Samantha was diagnosed with ulcerative colitis at the age of 4. Over the next 20 years, she would undergo numerous surgeries and try almost every type of medication and treatment in order to receive the best possible care. Her life completely changed during her sophomore year of high school when she fell ill and started to experience severe stomach pains. “From there, it was constant medical testing. ... I traveled up to Boston to see the surgeon who did my original surgery. He found that I had a partial obstruction that would be easily fixed with surgery. Unfortunately, when I woke up, the pain was still there,” she said. A few years later, she travelled to the University of Minnesota to undergo a total pancreatectomy with auto islet cell transplantation. 6 years later, Samantha is finally feeling the healthiest she has ever been. “I struggled a lot with anxiety and depression when I was sick, and that still follows me today. Thanks to my amazing doctors and surgeons, I graduated from high school in 2011 and graduated from George Mason University in 2015. Today, I still blog about my experience in hopes to help others who are like me. I also volunteer through my hospital to help people of all ages dealing with the idea of surgery,” she said.
Mitchell was diagnosed with ulcerative colitis in 2011, although he began to experience symptoms in the spring of 2009. It took 3 years for him to receive an official diagnosis because his disease was mistaken for C-Diff. “I remember a feeling of relief when I heard the news that we finally knew what exactly was wrong with me. Of course, I had no idea of what Crohn's is and how it would affect my everyday life, but I soon figured out that it was going to be the biggest challenge of my life,” he said. Following his diagnosis, Mitchell fell ill. He had lost over 60 pounds and he was throwing up everything that he ate. He isolated himself from the world around him and reached a point where he felt like giving up. “It took me about a year to finally accept my diagnosis and move on with life. One night, I just got sick of living life in the dark, and I told myself that this is the life that I was given and that I am going to try and make the biggest difference I can. My family and friends have helped me cope and have given me so much support; I will never be able to thank them enough,” he said.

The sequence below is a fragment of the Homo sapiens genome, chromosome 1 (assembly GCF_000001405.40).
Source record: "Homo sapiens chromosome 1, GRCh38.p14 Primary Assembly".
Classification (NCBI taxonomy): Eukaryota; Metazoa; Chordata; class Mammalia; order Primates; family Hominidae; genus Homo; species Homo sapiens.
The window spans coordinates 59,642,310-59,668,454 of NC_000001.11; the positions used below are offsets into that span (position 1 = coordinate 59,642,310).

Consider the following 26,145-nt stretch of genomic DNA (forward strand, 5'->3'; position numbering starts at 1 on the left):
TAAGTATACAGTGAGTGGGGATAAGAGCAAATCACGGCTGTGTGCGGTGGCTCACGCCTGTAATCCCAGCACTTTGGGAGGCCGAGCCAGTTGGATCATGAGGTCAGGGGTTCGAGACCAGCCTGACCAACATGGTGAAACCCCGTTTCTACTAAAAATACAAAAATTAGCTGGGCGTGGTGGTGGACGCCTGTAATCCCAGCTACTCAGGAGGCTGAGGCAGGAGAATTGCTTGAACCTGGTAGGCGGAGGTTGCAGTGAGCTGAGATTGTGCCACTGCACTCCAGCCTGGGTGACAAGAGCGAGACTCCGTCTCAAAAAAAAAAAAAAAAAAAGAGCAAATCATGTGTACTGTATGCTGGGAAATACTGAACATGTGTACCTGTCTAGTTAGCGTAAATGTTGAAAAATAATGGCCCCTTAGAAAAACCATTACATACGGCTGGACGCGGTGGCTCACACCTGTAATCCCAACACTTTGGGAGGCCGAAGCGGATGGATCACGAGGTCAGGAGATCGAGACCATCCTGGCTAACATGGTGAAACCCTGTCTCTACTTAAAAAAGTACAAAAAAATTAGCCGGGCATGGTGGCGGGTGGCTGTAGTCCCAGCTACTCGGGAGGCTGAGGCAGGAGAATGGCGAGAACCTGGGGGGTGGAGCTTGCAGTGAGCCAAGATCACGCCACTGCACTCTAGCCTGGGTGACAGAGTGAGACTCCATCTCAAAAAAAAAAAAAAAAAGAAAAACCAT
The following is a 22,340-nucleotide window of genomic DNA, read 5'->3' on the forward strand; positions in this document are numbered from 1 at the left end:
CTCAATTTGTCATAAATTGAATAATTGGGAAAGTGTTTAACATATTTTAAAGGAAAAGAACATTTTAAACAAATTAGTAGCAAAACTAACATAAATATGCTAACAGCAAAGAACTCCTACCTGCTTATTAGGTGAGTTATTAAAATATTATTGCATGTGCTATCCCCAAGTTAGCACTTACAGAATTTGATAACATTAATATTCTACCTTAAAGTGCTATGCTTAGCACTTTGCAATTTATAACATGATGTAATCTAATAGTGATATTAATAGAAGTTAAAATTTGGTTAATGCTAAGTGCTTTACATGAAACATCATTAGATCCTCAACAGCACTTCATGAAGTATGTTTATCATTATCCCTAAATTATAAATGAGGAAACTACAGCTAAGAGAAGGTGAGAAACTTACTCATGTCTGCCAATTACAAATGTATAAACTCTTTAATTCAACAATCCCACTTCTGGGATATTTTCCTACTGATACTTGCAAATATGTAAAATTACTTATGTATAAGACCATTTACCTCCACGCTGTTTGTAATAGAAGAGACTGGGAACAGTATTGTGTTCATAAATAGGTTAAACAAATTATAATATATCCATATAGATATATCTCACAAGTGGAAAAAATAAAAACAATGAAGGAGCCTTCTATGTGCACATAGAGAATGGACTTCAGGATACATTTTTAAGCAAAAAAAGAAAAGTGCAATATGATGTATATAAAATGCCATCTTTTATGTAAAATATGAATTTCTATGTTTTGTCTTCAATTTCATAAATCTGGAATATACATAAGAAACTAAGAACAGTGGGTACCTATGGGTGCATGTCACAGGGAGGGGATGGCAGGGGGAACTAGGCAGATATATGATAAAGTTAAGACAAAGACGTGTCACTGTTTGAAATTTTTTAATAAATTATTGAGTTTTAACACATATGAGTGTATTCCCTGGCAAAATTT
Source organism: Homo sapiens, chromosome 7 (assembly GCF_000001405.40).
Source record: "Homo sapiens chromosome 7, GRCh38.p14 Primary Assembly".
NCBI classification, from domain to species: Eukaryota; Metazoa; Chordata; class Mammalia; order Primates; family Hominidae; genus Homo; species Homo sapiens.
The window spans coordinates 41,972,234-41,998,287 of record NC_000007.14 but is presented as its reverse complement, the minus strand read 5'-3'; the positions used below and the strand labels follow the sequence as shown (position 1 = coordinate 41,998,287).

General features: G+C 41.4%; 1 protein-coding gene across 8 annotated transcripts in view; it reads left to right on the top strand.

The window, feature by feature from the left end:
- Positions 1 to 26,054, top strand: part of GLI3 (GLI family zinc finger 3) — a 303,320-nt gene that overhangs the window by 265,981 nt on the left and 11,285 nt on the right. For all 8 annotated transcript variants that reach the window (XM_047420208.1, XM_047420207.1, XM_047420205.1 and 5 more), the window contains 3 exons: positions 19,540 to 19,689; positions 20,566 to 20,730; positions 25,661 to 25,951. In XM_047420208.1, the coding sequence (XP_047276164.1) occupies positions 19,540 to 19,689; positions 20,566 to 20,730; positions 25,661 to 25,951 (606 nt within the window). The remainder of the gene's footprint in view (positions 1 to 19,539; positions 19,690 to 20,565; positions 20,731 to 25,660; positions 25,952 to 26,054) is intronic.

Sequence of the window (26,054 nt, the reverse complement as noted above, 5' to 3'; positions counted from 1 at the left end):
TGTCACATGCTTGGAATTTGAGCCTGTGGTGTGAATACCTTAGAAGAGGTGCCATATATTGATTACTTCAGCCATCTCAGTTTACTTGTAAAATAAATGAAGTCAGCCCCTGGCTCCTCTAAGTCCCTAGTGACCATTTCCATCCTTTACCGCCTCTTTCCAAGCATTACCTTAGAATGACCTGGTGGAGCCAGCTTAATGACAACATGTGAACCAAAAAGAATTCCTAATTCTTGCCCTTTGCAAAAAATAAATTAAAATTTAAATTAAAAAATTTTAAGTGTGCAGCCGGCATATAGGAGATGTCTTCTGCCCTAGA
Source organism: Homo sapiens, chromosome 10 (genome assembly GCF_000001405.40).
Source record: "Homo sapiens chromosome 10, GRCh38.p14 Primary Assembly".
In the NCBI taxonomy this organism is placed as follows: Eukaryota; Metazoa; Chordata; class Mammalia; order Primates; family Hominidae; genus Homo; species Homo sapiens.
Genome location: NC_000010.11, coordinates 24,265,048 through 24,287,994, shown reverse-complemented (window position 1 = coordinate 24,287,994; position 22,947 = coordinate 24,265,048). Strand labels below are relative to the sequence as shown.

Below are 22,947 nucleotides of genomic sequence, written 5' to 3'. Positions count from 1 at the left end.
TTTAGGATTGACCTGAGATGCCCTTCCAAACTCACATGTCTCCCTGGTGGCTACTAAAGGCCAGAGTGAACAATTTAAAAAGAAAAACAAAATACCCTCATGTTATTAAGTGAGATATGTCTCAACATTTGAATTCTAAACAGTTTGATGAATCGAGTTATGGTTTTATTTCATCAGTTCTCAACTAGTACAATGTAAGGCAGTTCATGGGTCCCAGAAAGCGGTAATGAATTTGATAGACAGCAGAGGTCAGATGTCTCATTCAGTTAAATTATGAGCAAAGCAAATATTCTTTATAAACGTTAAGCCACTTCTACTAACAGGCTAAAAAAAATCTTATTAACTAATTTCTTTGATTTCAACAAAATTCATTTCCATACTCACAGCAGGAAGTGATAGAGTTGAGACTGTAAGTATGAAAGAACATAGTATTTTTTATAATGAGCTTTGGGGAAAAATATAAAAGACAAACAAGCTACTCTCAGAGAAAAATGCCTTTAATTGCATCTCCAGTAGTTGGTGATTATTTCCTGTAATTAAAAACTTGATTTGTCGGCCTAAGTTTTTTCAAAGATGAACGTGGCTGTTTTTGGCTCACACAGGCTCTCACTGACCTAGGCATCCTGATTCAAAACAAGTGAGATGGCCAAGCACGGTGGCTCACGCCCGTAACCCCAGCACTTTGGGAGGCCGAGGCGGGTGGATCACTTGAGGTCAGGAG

Rena was diagnosed with ulcerative colitis in 2008. During her flare-up episodes, she fell into a state of isolation, forgetting what life was like as a young, healthy, and energetic individual. “The expectation of a healthy life and the unfair reality caused a lot of unnecessary suffering. What I learned is that we all have the option to dance with life. Crisis can open a door to a new opportunity, a loss can be seen as a gain, and a breakdown can turn into a breakthrough,” she said.